It’s dark outside at five p.m. these days. The sunsets are orange, the sunrises weak over Lake Michigan. I got my winter coat out for the first time last Sunday, and even wore gloves. I swept the garage, sucked up the spider webs in the basement. We dug up the last beets in the garden and covered the carrots.
My neighbor’s chickens have come to visit our bare garden plot, kicking up the leaves over the carrots in search of bugs and scratching in the cold dirt of the hole my husband dig for the compost in winter. There are huge Buff Orpingtons, black fancy chickens with silky feathers, leghorns and something that could be part Barred Rock. They root around like little pigs and my husband and I enjoy watching them.
I tried to save a begonia that leafed and budded after the summer drought. I brought it inside, watered it and set it near a register in the bathroom where it got warmth and light. It dried up. Thankfully hubby never said anything, just work around it. I cut down and put away the amaryllis bulbs, hoping they’ll get the rest they need before we try to force them in a few months.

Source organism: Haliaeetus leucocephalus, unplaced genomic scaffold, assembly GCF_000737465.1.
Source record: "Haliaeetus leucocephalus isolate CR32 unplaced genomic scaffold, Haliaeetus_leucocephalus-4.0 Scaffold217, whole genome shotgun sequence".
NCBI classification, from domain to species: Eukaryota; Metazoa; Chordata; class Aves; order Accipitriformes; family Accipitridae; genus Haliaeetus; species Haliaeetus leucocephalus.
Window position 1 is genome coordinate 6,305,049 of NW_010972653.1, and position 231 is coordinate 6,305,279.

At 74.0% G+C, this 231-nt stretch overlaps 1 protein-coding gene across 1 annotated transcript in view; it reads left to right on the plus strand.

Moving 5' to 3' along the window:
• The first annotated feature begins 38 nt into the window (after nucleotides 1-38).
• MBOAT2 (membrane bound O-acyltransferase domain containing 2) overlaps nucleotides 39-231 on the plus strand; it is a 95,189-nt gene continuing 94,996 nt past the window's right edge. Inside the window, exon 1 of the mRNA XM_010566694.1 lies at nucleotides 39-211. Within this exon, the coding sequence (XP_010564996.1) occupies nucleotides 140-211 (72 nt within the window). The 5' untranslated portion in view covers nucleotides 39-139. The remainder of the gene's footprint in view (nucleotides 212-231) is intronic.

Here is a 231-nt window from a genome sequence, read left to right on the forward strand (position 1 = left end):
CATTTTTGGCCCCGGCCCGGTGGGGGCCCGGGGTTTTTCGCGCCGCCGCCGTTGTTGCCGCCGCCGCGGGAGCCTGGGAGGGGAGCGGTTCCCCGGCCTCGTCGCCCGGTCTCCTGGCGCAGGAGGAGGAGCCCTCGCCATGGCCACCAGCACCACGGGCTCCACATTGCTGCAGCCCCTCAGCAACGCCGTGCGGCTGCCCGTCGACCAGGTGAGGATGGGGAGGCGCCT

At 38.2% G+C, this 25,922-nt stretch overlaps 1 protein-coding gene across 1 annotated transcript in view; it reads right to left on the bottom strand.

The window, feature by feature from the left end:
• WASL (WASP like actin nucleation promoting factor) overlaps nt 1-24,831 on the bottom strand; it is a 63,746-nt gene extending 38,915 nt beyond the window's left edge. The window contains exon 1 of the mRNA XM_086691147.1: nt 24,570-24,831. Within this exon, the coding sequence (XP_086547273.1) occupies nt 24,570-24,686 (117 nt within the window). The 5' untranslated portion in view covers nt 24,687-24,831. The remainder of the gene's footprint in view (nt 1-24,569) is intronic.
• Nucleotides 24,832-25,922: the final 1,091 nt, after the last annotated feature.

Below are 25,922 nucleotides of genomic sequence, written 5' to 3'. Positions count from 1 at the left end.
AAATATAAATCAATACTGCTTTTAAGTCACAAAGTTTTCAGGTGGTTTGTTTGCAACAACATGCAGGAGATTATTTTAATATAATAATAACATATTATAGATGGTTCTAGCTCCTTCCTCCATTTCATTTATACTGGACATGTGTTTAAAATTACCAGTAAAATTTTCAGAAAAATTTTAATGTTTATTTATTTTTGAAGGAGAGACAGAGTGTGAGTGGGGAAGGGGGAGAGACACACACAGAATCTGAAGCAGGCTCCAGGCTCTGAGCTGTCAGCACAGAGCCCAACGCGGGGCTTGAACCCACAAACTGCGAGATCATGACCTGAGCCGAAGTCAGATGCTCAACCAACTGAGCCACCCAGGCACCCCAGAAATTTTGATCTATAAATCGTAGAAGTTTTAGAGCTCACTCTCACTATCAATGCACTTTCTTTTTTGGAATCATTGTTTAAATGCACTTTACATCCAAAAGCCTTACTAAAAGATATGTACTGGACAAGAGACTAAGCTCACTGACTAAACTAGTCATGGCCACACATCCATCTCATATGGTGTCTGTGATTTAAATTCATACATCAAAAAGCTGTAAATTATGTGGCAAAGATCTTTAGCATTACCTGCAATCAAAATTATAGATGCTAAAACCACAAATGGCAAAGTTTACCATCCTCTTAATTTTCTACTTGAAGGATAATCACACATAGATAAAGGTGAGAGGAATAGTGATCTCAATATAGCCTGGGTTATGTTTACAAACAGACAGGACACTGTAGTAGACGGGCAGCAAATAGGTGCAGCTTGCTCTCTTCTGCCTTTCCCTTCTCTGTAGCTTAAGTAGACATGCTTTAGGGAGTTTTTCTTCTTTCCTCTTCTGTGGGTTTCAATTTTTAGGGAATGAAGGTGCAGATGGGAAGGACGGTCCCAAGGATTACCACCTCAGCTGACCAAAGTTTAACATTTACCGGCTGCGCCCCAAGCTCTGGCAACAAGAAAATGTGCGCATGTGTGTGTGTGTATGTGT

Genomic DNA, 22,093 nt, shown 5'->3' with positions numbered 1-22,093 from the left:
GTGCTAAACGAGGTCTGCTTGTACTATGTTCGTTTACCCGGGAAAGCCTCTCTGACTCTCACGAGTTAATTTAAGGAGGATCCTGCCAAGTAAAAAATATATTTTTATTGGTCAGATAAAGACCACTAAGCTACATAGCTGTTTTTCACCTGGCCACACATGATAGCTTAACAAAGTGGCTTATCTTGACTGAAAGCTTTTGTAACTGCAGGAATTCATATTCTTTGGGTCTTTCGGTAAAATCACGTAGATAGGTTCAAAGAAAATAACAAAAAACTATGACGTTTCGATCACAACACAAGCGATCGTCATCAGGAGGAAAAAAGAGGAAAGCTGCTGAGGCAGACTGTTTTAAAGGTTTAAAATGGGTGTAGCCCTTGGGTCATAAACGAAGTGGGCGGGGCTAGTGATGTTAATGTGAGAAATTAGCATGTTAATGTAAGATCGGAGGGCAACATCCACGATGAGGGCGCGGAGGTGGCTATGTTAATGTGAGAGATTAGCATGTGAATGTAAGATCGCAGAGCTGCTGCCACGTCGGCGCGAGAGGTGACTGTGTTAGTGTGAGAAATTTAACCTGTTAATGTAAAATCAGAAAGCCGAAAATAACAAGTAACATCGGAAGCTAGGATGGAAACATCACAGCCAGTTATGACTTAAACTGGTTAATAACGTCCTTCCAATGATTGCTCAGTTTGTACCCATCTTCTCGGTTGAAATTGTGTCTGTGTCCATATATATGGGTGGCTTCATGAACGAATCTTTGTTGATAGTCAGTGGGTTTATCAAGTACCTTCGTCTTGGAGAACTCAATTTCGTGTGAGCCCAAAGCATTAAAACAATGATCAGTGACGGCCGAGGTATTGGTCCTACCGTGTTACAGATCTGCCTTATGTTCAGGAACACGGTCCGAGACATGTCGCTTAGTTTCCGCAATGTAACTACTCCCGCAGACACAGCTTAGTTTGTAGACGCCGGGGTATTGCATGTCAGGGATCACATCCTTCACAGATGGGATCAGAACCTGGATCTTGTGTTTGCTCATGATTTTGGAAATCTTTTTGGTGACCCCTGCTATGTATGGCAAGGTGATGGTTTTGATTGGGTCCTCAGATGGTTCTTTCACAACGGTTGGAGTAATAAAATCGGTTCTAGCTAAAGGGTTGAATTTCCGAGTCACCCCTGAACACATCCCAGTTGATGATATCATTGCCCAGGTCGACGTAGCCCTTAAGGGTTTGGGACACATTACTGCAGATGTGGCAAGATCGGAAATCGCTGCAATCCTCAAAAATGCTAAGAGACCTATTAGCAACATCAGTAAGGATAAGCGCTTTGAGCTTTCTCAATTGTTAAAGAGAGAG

Isifted through my cookie recipes, think about the holidays coming up, shopping, gifts, a couple of book fairs, deer hunting. Cranberry white chocolate walnut cookies are pretty good.
I picked up a calendar for 2013, ready to fill it, but I’ve also been reading Anne Morrow Lindbergh’s Gift From the Sea for book club. It’s about living more simply and taking an hour of alone time. I am alone all day, but I realize I don’t take “alone” time and feel guilty if I do. I have to get over that, and I know I have to give up some of the things I’ve been frantically doing over the last few years of full-time writing.
The darkness, quiet, sunsets, and empty garden, but for the chickens, is a good time in the Midwest to take a breath, think about things, put other things into perspective.
When do you take the time to stop, settle back, take some time that’s just for you and your daydreams?